Since that time, the movement has evolved primarily into a graduate student organization with the backing of numerous university faculty members. UAEM just completed its first fund-raising campaign, assembled an advisory board and board of directors, and hired its first permanent staff.
Late last month, UAEM held its fourth annual conference on Harvard’s campus. Chokshi and Rajkumar were among the speakers at the conference, which, according to UAEM, attracted more than 300 students from the US, Canada, and the UK.
Following the conference, UAEM board president Rachel Kiddell-Monroe and executive director Ethan Guillen co-authored an op-ed piece that was published in the Boston Globe. In the piece, UAEM called on US research universities to join the UAEM movement, and urged current member institutions to “turn the promises of their commitment from words into action.”
In particular, the article criticized the University of Wisconsin and its tech-transfer operation, Wisconsin Alumni Research Foundation, for it’s involvement with Abbott’s kidney medication Zemplar, which was originally developed by UW researchers.
In the fall of 2006, Abbott lowered the price of its AIDS drug Kaletra in Thailand in response to a request from the Thai government. However, Thailand officials, feeling the price reduction was not enough, instituted their own compulsory drug license allowing generic versions of Kaletra to be manufactured and sold in the country without regard to Abbott’s patents on the medicine.
Abbott responded by withdrawing several of its new drugs, including Zemplar, from entry into the Thai market. According to UAEM, WARF essentially ignored the requests of a group of concerned UW students to urge Abbott to reintroduce Zemplar into Thailand. In the op-ed piece, Kiddell-Monroe and Guillen wrote that UW “must demand that Abbott Industries reinstates Zemplar on the Thai market, along with the other essential medicines.”
Sturm told BTW that UAEM ideally would like to see universities include in every single license a provision that would enable any qualified supplier to provide generic versions of essential medicines to poor countries, even before the patents expire or lose their exclusivity.
“The pharmaceutical company would maintain full and exclusive rights within developed countries,” she said. “But in those spaces where they’re not making any money anyway, because people can’t afford brand-name drugs, they would allow for other companies to step in and do it at a much lower price.”
In an e-mail to BTW regarding UAEM’s article, WARF communications director Janet Kelly wrote: “WARF's license to Abbott Laboratories for the compounds used to manufacture Zemplar dates back to 1998. It is an exclusive license and legally binding contract for both parties. Abbott has met the terms of our licensing agreement. It is not feasible for WARF to seek changes to existing agreements with customers in good standing.”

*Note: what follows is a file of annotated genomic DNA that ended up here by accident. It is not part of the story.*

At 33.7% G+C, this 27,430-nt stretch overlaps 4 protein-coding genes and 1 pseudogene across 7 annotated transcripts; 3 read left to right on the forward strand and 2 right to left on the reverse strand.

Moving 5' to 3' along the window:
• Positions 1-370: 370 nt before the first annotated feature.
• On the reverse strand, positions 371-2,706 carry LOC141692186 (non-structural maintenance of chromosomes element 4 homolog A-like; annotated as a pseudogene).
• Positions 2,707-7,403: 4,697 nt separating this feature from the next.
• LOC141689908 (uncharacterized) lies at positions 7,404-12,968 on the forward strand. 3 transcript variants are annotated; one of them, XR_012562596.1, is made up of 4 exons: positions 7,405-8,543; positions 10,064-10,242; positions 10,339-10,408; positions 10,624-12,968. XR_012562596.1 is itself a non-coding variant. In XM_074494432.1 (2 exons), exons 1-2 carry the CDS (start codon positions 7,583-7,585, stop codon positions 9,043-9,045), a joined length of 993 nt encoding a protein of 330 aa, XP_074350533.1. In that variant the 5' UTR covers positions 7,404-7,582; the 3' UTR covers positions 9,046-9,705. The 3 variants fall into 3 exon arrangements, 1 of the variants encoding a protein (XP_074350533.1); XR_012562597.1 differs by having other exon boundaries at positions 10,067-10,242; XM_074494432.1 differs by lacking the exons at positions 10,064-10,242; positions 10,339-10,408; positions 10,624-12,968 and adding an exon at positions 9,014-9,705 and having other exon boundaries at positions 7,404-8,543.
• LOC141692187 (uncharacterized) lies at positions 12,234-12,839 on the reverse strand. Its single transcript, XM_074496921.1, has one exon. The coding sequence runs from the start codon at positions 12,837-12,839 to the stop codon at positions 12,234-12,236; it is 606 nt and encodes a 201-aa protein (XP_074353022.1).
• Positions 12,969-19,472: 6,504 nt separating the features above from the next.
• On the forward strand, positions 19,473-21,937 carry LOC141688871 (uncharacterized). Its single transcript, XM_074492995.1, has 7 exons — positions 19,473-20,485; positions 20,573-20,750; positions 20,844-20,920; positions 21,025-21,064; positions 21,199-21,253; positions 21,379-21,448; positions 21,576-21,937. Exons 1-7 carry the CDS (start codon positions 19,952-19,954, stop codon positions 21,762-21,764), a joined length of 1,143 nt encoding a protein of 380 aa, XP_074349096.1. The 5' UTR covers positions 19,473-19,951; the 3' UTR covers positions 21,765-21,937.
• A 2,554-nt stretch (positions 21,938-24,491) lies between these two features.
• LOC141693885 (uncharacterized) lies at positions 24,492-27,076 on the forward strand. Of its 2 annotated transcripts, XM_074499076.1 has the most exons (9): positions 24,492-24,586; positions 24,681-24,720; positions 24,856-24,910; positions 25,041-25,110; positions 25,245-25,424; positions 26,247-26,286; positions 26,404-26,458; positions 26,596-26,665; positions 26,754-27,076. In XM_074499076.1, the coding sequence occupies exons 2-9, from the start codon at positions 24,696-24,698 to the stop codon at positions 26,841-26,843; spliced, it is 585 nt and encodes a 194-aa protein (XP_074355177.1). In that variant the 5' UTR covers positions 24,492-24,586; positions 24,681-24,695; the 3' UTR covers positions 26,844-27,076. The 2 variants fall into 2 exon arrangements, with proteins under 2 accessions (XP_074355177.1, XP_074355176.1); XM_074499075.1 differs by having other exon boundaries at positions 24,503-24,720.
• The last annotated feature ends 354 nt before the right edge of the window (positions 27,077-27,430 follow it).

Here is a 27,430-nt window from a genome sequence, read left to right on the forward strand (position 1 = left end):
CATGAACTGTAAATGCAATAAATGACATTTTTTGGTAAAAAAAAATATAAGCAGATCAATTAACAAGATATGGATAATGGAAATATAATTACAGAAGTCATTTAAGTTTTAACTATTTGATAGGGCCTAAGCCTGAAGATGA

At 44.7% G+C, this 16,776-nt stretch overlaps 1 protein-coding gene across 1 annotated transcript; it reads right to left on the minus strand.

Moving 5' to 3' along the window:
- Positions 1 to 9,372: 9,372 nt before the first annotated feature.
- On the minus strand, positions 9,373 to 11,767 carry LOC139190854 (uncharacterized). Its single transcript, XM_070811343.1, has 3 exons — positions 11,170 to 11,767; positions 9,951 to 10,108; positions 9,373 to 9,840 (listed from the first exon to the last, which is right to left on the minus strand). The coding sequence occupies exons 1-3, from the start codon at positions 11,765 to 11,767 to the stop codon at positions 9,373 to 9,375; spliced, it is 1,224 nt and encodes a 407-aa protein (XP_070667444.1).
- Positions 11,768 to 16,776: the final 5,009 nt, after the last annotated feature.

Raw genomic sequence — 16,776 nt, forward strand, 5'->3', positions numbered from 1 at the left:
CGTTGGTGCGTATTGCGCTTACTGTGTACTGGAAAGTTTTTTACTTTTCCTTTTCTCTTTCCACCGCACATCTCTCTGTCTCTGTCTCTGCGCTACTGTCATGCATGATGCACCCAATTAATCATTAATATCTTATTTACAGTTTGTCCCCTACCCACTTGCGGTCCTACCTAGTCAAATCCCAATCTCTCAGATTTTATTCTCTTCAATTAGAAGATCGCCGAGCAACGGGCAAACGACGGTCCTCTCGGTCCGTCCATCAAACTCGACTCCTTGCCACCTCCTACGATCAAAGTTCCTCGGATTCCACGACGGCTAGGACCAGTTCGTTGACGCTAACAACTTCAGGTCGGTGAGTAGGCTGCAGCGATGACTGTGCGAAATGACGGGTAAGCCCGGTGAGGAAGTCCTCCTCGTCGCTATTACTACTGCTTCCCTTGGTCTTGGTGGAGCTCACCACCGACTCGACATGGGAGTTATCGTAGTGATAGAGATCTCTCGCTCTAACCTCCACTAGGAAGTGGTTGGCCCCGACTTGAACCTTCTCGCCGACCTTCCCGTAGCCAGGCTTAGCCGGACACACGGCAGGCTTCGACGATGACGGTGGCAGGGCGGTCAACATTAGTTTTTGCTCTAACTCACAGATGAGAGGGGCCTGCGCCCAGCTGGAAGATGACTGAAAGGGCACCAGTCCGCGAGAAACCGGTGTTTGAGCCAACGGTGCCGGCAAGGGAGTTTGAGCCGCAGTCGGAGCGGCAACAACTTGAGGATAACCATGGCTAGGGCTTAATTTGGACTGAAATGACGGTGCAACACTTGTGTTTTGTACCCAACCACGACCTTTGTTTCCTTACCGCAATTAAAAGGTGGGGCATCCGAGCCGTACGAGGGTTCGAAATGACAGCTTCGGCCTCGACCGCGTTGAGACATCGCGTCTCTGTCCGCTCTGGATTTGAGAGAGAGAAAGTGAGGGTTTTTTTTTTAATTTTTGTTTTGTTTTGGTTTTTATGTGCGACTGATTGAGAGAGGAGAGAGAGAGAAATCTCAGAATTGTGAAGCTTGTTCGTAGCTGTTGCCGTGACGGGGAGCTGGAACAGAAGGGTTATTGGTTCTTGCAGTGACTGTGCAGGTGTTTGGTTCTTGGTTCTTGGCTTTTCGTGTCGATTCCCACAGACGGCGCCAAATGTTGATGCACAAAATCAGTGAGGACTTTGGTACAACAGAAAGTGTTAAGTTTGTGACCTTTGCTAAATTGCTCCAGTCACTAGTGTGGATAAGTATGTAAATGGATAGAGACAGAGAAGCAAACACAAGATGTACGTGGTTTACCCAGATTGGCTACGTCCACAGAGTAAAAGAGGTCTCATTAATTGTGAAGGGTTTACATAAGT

Kelly added that Abbott has been an “excellent partner” for WARF with “proven ability to successfully develop and commercialize new drug discoveries that benefit patients around the world.”
But Chokshi said that WARF – and other universities that have espoused similar comments – are guilty of a “unidimensional view” of the influence that universities can have on the access to medicines in poor countries.
“There are various forms of leverage. It doesn’t have to do solely with legal or licensing interventions,” Chokshi said. “It can be anything from making an informal phone call and trying to do the right thing with respect to a technology developed by a scientist at your school, to taking a more publicly confrontational stance if the university believes that the claim is justified that people in Thailand should have access to this medicine.”
According to Chokshi and Sturm, the WARF-Zemplar situation is similar to that of stavudine, for which a license had already been negotiated between Yale and Bristol-Myers Squibb. However, barriers existed that kept South Africa from affording the drug or importing generic versions.
Humanitarian group Doctors Without Borders subsequently asked Yale and BMS to allow South Africa to import a generic version of the drug; and the Yale professor who discovered the drug authored an op-ed piece, published in the New York Times, that called for BMS to act. This put public pressure on BMS to expand access to the drug, Chokshi said. In 2001, BMS said it would no longer attempt to stop generic drug makers from selling low-cost versions of the drug in Africa
“This is the difference in thinking,” Chokshi said. “If you believe that this is a bad decision by Abbott, then the university has some responsibility for trying to change that decision.”
Harvard Sets an Example?
Also earlier this month, Harvard seemingly “put the rubber to the road” when it announced a licensing deal with China’s Morningside Group for vaccine technology developed by John Mekalanos.